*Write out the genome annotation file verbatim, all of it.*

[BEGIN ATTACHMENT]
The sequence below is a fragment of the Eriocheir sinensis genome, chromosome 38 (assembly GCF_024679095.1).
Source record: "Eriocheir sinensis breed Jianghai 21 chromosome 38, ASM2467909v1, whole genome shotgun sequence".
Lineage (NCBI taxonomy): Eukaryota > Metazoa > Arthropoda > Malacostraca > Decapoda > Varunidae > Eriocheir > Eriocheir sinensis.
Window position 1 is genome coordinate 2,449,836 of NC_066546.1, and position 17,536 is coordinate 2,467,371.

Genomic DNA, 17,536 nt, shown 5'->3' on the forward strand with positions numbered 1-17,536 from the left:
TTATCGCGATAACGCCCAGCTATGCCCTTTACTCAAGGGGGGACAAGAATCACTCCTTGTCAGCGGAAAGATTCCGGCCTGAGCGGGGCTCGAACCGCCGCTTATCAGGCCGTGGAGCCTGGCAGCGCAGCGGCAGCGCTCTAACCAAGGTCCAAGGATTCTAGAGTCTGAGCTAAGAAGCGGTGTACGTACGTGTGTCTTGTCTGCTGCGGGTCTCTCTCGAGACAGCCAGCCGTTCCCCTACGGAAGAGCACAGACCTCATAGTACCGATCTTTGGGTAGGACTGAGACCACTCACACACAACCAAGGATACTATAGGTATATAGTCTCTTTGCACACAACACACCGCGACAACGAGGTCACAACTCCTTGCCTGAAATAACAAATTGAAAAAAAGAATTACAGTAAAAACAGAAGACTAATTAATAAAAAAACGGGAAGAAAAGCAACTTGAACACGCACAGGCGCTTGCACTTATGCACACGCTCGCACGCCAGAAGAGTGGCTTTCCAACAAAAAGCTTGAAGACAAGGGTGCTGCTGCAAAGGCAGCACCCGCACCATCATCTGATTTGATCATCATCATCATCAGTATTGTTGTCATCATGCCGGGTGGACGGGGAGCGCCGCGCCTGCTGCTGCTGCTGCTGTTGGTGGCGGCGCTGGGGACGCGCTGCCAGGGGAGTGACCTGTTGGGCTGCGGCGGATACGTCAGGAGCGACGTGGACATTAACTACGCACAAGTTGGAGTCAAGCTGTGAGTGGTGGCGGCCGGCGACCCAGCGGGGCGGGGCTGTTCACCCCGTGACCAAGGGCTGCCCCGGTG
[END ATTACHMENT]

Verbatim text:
The sequence below is a fragment of the Eriocheir sinensis genome, chromosome 38 (assembly GCF_024679095.1).
Source record: "Eriocheir sinensis breed Jianghai 21 chromosome 38, ASM2467909v1, whole genome shotgun sequence".
Lineage (NCBI taxonomy): Eukaryota > Metazoa > Arthropoda > Malacostraca > Decapoda > Varunidae > Eriocheir > Eriocheir sinensis.
Window position 1 is genome coordinate 2,449,836 of NC_066546.1, and position 17,536 is coordinate 2,467,371.

Genomic DNA, 17,536 nt, shown 5'->3' on the forward strand with positions numbered 1-17,536 from the left:
TTATCGCGATAACGCCCAGCTATGCCCTTTACTCAAGGGGGGACAAGAATCACTCCTTGTCAGCGGAAAGATTCCGGCCTGAGCGGGGCTCGAACCGCCGCTTATCAGGCCGTGGAGCCTGGCAGCGCAGCGGCAGCGCTCTAACCAAGGTCCAAGGATTCTAGAGTCTGAGCTAAGAAGCGGTGTACGTACGTGTGTCTTGTCTGCTGCGGGTCTCTCTCGAGACAGCCAGCCGTTCCCCTACGGAAGAGCACAGACCTCATAGTACCGATCTTTGGGTAGGACTGAGACCACTCACACACAACCAAGGATACTATAGGTATATAGTCTCTTTGCACACAACACACCGCGACAACGAGGTCACAACTCCTTGCCTGAAATAACAAATTGAAAAAAAGAATTACAGTAAAAACAGAAGACTAATTAATAAAAAAACGGGAAGAAAAGCAACTTGAACACGCACAGGCGCTTGCACTTATGCACACGCTCGCACGCCAGAAGAGTGGCTTTCCAACAAAAAGCTTGAAGACAAGGGTGCTGCTGCAAAGGCAGCACCCGCACCATCATCTGATTTGATCATCATCATCATCAGTATTGTTGTCATCATGCCGGGTGGACGGGGAGCGCCGCGCCTGCTGCTGCTGCTGCTGTTGGTGGCGGCGCTGGGGACGCGCTGCCAGGGGAGTGACCTGTTGGGCTGCGGCGGATACGTCAGGAGCGACGTGGACATTAACTACGCACAAGTTGGAGTCAAGCTGTGAGTGGTGGCGGCCGGCGACCCAGCGGGGCGGGGCTGTTCACCCCGTGACCAAGGGCTGCCCCGGTG